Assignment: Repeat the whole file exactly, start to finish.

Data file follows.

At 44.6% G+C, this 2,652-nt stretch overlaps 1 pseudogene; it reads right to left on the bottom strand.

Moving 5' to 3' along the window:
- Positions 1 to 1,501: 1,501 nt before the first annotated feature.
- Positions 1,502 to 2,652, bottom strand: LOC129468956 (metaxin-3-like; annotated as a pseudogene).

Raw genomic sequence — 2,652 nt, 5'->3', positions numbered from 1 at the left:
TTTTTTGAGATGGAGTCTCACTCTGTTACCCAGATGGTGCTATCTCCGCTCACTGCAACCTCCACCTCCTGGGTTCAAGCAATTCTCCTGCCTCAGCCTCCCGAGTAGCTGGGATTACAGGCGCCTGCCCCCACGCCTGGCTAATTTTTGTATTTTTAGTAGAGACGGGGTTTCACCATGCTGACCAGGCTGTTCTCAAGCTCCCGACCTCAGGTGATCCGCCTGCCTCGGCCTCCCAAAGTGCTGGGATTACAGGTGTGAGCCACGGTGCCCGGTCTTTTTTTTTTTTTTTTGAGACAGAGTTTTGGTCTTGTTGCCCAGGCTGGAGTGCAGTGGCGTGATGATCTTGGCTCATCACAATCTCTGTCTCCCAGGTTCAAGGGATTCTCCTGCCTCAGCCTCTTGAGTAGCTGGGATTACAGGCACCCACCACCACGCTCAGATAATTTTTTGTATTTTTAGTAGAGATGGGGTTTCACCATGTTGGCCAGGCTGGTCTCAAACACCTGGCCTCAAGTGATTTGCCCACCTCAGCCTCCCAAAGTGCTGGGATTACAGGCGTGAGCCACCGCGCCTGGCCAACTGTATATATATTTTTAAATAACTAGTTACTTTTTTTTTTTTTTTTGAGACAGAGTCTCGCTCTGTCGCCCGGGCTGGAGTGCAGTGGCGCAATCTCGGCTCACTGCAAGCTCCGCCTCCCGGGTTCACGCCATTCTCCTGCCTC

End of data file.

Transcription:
At 44.6% G+C, this 2,652-nt stretch overlaps 1 pseudogene; it reads right to left on the bottom strand.

Moving 5' to 3' along the window:
- Positions 1 to 1,501: 1,501 nt before the first annotated feature.
- Positions 1,502 to 2,652, bottom strand: LOC129468956 (metaxin-3-like; annotated as a pseudogene).

Raw genomic sequence — 2,652 nt, 5'->3', positions numbered from 1 at the left:
TTTTTTGAGATGGAGTCTCACTCTGTTACCCAGATGGTGCTATCTCCGCTCACTGCAACCTCCACCTCCTGGGTTCAAGCAATTCTCCTGCCTCAGCCTCCCGAGTAGCTGGGATTACAGGCGCCTGCCCCCACGCCTGGCTAATTTTTGTATTTTTAGTAGAGACGGGGTTTCACCATGCTGACCAGGCTGTTCTCAAGCTCCCGACCTCAGGTGATCCGCCTGCCTCGGCCTCCCAAAGTGCTGGGATTACAGGTGTGAGCCACGGTGCCCGGTCTTTTTTTTTTTTTTTTGAGACAGAGTTTTGGTCTTGTTGCCCAGGCTGGAGTGCAGTGGCGTGATGATCTTGGCTCATCACAATCTCTGTCTCCCAGGTTCAAGGGATTCTCCTGCCTCAGCCTCTTGAGTAGCTGGGATTACAGGCACCCACCACCACGCTCAGATAATTTTTTGTATTTTTAGTAGAGATGGGGTTTCACCATGTTGGCCAGGCTGGTCTCAAACACCTGGCCTCAAGTGATTTGCCCACCTCAGCCTCCCAAAGTGCTGGGATTACAGGCGTGAGCCACCGCGCCTGGCCAACTGTATATATATTTTTAAATAACTAGTTACTTTTTTTTTTTTTTTTGAGACAGAGTCTCGCTCTGTCGCCCGGGCTGGAGTGCAGTGGCGCAATCTCGGCTCACTGCAAGCTCCGCCTCCCGGGTTCACGCCATTCTCCTGCCTC